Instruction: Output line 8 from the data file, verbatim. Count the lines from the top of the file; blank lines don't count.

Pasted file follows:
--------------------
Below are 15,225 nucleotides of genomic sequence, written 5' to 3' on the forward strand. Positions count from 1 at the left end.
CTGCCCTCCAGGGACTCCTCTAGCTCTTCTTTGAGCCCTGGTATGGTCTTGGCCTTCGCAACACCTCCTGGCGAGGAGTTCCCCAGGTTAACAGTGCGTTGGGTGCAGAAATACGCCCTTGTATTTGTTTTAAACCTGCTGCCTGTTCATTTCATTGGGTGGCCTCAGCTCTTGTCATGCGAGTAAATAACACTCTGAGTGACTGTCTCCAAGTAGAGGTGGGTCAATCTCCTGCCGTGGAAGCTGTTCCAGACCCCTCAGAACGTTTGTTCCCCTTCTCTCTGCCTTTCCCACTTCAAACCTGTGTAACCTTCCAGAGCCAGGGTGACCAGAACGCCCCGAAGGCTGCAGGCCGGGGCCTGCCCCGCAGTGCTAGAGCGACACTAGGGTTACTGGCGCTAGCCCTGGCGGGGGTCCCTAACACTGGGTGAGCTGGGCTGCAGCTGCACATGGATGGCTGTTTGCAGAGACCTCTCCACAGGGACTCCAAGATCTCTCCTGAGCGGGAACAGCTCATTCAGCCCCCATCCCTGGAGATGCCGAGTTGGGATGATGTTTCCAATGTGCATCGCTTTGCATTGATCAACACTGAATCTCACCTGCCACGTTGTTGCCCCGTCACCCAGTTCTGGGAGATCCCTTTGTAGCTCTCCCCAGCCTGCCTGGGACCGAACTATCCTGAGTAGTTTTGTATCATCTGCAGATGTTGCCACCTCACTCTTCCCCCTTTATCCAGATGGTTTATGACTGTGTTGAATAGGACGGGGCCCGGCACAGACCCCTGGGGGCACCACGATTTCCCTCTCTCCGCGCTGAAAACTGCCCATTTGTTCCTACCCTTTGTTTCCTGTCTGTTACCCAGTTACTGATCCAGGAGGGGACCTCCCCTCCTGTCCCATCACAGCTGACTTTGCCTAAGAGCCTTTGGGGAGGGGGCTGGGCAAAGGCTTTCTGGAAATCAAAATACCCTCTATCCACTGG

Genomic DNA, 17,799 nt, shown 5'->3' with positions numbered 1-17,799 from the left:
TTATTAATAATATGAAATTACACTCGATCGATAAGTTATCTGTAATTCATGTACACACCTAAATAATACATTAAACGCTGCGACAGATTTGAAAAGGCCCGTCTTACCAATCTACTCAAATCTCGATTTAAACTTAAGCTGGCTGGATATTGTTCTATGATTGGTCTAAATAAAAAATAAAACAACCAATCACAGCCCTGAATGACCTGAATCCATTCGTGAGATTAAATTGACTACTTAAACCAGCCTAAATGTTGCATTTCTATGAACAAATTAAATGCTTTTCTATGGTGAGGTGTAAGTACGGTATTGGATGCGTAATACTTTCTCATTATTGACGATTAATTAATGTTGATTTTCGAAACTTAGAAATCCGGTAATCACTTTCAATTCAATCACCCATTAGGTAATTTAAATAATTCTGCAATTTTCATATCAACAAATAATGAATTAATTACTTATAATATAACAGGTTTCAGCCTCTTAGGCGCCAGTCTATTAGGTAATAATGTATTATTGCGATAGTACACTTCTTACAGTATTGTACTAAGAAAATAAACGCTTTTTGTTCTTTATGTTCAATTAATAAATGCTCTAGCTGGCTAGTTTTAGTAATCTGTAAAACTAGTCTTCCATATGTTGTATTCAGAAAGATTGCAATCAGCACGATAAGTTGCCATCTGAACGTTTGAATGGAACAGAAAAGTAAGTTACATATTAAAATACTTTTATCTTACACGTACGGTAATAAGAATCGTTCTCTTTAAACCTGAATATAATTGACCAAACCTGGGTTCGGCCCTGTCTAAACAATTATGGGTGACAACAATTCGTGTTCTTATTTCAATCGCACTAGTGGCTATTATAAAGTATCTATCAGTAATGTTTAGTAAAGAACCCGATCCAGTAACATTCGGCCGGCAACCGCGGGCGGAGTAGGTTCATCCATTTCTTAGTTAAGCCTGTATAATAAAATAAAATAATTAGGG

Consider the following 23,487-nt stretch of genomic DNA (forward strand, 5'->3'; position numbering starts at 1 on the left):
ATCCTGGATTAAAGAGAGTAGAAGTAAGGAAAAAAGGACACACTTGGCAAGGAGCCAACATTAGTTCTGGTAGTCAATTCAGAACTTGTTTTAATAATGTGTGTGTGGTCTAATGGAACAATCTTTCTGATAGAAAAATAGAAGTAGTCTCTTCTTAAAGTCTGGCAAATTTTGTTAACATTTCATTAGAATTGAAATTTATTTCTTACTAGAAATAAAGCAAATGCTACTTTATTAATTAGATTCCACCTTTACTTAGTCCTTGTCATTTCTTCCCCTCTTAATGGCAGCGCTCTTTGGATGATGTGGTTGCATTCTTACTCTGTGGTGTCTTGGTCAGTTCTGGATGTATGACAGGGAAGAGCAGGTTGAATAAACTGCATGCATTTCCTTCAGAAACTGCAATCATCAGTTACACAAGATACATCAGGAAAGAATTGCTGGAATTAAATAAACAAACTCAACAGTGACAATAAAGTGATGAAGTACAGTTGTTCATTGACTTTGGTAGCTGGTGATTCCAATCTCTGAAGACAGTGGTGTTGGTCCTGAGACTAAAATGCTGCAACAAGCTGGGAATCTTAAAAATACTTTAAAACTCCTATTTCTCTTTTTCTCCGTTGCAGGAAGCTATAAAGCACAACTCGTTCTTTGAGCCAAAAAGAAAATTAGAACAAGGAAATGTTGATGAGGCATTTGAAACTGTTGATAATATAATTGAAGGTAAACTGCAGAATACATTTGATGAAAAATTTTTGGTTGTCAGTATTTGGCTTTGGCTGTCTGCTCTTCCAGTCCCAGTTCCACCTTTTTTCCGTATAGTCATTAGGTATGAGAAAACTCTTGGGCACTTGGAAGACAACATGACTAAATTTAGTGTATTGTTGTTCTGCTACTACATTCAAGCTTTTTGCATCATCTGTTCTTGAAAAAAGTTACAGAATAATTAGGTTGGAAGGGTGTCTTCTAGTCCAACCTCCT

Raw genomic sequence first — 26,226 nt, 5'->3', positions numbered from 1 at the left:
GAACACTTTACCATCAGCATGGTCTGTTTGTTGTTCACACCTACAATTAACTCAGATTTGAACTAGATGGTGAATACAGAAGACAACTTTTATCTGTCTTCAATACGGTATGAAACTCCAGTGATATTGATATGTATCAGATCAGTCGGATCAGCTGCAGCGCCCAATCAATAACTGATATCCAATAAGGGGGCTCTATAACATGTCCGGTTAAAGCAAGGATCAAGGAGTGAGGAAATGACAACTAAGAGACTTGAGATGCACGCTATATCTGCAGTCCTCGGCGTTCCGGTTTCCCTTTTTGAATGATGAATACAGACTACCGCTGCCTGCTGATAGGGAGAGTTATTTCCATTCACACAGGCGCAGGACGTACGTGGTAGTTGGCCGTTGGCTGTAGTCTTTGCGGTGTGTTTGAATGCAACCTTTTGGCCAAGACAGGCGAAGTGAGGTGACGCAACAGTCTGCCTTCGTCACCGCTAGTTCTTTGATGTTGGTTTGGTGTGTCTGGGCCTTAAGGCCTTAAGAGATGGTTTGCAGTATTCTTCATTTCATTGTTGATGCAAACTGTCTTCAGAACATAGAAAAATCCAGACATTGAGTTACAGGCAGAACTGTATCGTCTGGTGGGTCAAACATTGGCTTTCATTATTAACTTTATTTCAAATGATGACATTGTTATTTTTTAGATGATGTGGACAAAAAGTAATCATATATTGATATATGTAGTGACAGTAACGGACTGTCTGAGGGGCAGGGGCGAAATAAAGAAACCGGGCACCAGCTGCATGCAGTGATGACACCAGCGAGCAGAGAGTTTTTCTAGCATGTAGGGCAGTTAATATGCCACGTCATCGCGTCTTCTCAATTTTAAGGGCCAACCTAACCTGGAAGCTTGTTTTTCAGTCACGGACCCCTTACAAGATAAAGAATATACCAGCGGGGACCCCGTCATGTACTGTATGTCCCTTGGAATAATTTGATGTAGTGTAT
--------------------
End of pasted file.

GAACACTTTACCATCAGCATGGTCTGTTTGTTGTTCACACCTACAATTAACTCAGATTTGAACTAGATGGTGAATACAGAAGACAACTTTTATCTGTCTTCAATACGGTATGAAACTCCAGTGATATTGATATGTATCAGATCAGTCGGATCAGCTGCAGCGCCCAATCAATAACTGATATCCAATAAGGGGGCTCTATAACATGTCCGGTTAAAGCAAGGATCAAGGAGTGAGGAAATGACAACTAAGAGACTTGAGATGCACGCTATATCTGCAGTCCTCGGCGTTCCGGTTTCCCTTTTTGAATGATGAATACAGACTACCGCTGCCTGCTGATAGGGAGAGTTATTTCCATTCACACAGGCGCAGGACGTACGTGGTAGTTGGCCGTTGGCTGTAGTCTTTGCGGTGTGTTTGAATGCAACCTTTTGGCCAAGACAGGCGAAGTGAGGTGACGCAACAGTCTGCCTTCGTCACCGCTAGTTCTTTGATGTTGGTTTGGTGTGTCTGGGCCTTAAGGCCTTAAGAGATGGTTTGCAGTATTCTTCATTTCATTGTTGATGCAAACTGTCTTCAGAACATAGAAAAATCCAGACATTGAGTTACAGGCAGAACTGTATCGTCTGGTGGGTCAAACATTGGCTTTCATTATTAACTTTATTTCAAATGATGACATTGTTATTTTTTAGATGATGTGGACAAAAAGTAATCATATATTGATATATGTAGTGACAGTAACGGACTGTCTGAGGGGCAGGGGCGAAATAAAGAAACCGGGCACCAGCTGCATGCAGTGATGACACCAGCGAGCAGAGAGTTTTTCTAGCATGTAGGGCAGTTAATATGCCACGTCATCGCGTCTTCTCAATTTTAAGGGCCAACCTAACCTGGAAGCTTGTTTTTCAGTCACGGACCCCTTACAAGATAAAGAATATACCAGCGGGGACCCCGTCATGTACTGTATGTCCCTTGGAATAATTTGATGTAGTGTAT